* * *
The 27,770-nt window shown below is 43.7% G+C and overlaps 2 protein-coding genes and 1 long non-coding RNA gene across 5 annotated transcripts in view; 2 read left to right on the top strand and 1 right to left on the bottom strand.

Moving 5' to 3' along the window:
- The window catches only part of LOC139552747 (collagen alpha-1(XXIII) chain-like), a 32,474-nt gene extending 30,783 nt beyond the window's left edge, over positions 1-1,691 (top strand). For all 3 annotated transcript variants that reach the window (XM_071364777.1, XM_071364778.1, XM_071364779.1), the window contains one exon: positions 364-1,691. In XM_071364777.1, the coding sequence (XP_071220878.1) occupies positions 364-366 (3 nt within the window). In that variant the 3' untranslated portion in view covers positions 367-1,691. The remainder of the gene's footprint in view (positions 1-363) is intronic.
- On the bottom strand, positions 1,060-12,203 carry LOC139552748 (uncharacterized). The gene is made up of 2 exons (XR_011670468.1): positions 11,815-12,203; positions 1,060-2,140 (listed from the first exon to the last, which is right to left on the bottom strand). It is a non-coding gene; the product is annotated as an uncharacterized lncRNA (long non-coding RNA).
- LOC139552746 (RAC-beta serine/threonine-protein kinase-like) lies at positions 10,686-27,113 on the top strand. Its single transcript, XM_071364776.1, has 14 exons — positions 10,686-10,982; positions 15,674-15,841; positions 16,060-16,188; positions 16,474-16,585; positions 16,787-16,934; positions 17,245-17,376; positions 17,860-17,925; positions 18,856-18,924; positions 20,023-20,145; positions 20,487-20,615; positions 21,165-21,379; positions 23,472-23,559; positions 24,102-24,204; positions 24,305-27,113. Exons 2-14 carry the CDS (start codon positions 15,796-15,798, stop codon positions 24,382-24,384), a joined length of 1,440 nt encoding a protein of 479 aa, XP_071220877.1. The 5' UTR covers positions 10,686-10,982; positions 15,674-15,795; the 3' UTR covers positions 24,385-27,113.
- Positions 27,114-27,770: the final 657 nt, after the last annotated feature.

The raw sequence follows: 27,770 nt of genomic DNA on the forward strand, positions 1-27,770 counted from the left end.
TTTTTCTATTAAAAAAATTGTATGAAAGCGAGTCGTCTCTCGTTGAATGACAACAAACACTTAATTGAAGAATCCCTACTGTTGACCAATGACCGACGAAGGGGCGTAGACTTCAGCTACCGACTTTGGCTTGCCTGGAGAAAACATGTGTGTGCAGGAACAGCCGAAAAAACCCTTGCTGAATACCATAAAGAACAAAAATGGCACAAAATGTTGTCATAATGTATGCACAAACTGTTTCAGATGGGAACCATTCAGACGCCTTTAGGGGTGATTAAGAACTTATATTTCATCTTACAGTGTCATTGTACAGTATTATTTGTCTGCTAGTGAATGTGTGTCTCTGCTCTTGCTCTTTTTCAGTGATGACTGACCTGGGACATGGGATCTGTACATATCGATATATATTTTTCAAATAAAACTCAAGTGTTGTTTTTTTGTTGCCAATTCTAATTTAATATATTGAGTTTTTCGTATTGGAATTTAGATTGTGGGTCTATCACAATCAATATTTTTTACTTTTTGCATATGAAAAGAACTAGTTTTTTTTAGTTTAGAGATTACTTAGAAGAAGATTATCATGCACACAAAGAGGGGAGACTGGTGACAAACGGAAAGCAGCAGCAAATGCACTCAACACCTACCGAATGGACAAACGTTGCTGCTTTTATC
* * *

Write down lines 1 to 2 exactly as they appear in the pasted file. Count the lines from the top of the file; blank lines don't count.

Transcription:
The 27,770-nt window shown below is 43.7% G+C and overlaps 2 protein-coding genes and 1 long non-coding RNA gene across 5 annotated transcripts in view; 2 read left to right on the top strand and 1 right to left on the bottom strand.

Moving 5' to 3' along the window: